Finale From Symphony, Op. 13, No. 4, Charles-Marie Widor
Fugue on B-A-C-H, Opus 60, No. 3, Robert Schumann
Prelude and Fugue in C, BWV 545, Johann Sebastian Bach
Organ Sonata, Op. 65, No. 2, Felix Mendelssohn
Improvisation on "Londonderry Air" (Swann)
Fantaisie in A, César Franck
Tuba Tune, Norman Cocker
Even Song, John La Montaine
Sonata VIII, Op. 132, Joseph Rheinberger
Symphony, Op. 13, No. 4
Charles-Marie Widor (1844-1937)
The great Cavaillé-Coll organ in the Church of Saint-Sulpice in Paris was installed in 1862. In 1870 Charles-Marie Widor was appointed organist of Saint-Sulpice for a one-year probationary period. Although he was never officially appointed organist, he remained in the position for the next sixty-four years! The majority of the movements comprising his ten “symphonies” for organ were composed during his years at Saint-Sulpice, and were inspired by and are a direct reflection of the Cavaillé-Coll organ.
Many editions of the Organ Symphonies have been published over the years, and, in addition, scholars have found copies with changes made in Widor’s hand. It would appear that few movements received as many alterations (mostly minor) by Widor as the exciting Finale of the Fourth Symphony, first published in 1872. The version heard on this recording is from the 1936 publication by Marks Music of New York and displays the full plenum of this organ.
Fugue on B-A-C-H, Op. 60, No. 3
Robert Schumann (1810-1856)
In addition to his popular pieces for pedal-piano that are frequently performed on the organ (Op. 56 and Op. 58), the Op. 60 fugues were specifically designated for organ by the composer, who greatly admired the works of Johann Sebastian Bach. Unlike the other five highly contrapuntal and involved fugues, Op. 60, No. 3, is somewhat serene, and offers an opportunity to hear the combined 8' foundation stops of the organ.
Prelude and Fugue in C, BWV 545
Johann Sebastian Bach (1685-1750)
It has been said that Bach did not always indicate the pairing of his preludes andfugues, and that frequently the paired pieces might even have been composed in different periods. There are also indications that a slow movement could be inserted between some preludes and fugues, such as is sometimes done in performances of BWV 545. The Prelude and the Fugue in C were composed during Bach’s early years at Weimar, with possible changes made during his years in Leipzig. The strong prelude, with its somewhat unusual pedal points, is followed by a majestic alla breve fourvoice fugue.
Organ Sonata, Op. 65, No. 2
Allegro maestoso e vivace
Felix Mendelssohn (1809-1847)
The Six Organ Sonatas of Mendelssohn, commissioned by the English publisher Coventry and Hollier, were composed between 1839 and 1845. Although primarily known as a pianist, composer and conductor, Mendelssohn became very popular during his London years as an organist. He was a champion for the works of Bach, and paid homage to Bach through three Preludes and Fugues (Op. 37) and by including either a German chorale or a fugue in five of the six organ sonatas.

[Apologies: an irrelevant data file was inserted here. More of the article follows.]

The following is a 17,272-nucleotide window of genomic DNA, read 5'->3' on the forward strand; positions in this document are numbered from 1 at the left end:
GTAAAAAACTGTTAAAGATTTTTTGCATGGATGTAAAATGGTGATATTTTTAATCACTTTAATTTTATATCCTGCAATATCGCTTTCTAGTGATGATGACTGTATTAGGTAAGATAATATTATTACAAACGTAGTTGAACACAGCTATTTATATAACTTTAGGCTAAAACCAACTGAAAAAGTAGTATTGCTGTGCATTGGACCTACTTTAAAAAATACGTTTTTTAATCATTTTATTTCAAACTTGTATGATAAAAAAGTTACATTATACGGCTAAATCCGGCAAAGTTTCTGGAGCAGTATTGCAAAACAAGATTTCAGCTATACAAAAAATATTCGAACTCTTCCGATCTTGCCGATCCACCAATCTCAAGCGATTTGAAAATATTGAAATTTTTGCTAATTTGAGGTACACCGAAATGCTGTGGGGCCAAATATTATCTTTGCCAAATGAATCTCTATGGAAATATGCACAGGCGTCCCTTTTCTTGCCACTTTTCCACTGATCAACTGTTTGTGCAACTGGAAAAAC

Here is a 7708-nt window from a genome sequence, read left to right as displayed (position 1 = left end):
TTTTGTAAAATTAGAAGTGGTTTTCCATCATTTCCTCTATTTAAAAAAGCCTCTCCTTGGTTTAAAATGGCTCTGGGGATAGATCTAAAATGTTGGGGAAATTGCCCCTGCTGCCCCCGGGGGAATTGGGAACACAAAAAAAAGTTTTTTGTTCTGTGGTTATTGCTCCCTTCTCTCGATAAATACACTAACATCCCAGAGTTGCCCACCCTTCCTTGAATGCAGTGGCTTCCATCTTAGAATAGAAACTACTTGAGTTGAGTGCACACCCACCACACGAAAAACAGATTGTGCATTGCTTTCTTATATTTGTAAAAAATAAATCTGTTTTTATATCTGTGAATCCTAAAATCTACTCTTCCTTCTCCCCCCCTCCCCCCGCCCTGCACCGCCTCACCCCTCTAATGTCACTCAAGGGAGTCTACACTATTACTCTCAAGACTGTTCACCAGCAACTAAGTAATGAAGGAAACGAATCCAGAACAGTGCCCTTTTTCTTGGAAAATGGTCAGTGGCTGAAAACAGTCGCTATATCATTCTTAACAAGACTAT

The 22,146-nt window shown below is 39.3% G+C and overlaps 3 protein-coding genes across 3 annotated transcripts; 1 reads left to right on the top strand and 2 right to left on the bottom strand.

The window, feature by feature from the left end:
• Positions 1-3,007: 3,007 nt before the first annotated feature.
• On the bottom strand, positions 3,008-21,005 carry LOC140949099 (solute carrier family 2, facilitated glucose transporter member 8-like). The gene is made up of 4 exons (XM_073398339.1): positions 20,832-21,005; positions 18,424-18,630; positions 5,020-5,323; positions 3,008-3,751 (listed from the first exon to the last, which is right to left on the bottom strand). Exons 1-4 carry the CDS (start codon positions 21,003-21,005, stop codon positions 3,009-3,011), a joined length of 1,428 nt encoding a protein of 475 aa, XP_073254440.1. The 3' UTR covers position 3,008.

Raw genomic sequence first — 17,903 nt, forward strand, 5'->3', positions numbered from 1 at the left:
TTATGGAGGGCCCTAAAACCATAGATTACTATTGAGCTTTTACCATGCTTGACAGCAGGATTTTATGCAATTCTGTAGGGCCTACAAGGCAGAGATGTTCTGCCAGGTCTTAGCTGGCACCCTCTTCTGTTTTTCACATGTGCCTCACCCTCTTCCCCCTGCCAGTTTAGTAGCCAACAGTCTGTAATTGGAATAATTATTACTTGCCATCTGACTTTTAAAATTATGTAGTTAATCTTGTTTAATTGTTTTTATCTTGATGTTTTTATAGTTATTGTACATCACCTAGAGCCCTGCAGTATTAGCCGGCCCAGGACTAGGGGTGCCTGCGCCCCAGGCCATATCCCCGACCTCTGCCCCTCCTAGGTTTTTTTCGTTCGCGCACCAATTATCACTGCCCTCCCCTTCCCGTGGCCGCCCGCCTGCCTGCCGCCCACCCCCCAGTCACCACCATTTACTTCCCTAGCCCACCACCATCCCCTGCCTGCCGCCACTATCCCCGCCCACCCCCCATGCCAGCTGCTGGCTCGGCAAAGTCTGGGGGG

Improvisation on “Londonderry Air”
There are several texts – notably “O Danny Boy” – associated with this beautiful Irish melody. This arrangement is presented to highlight several of the beautiful solo stops and rich flute/string ensembles of the Fisk organ.
Fantaisie in A
César Franck (1822-1890)
Fantaisie in A is one of Trois Pièces composed in 1878 for the inauguration of the large organ at the Palais du Trocadéro in Paris. It is multi-sectional work that begins boldly with a unison theme and proceeds through various colorful sections to a tremendous climax. The work ends quietly in the minor tonality. Franck’s requested registrations can be fully realized on this organ, the reeds of which speak with a decided French accent.
Norman Cocker (1889-1953)
There are many compositions, especially by British organists, designed to showcase the Tuba stop–a powerful voice always present in great English organs and increasingly found in large American instruments built in the twentieth century. In sharp contrast to the “French sound,” more staid and weighty English ensembles are heard here to accompany the commanding Tuba located high in the organ loft.
John La Montaine (b. 1920)
This quiet, reflective composition is one of three organ works by a Pulitzer-prizewinning American composer. Beautiful string stops and the solo Doppel Flute are featured.
Sonata VIII, Op. 132
Introduction and Passacaglia
Joseph Rheinberger (1839-1901)
History shows Rheinberger to have been a prodigy who achieved incredible success by the time he reached his twenties. He was equally revered as a teacher, performer, and composer. In addition to varied works in differing mediums, he composed twenty sonatas and miscellaneous works for organ. Of the many movements contained in the sonatas, the Passacaglia of Sonata No. 8 is regarded as one of the most outstanding. Rheinberger’s stated inspiration for this movement was the Passacaglia of Bach, and this performance is treated in a classic (rather than romantic) manner, using several stops and ensemble combinations not heard elsewhere on this recording. The short Introduction that opens the Sonata is here followed immediately by the concluding Passacaglia. Twenty-four variations are built on the theme, and writing similar to the Introduction returns at the end as a coda.
This is the premiere recording of the William J. Gillespie Concert Organ, C. B. Fisk, Opus 130, featuring 4 manuals and pedal, 73 ranks, 4,322 pipes. The program and registrations were specifically chosen to showcase the wide and colorful tonal spectrum of this superb new organ.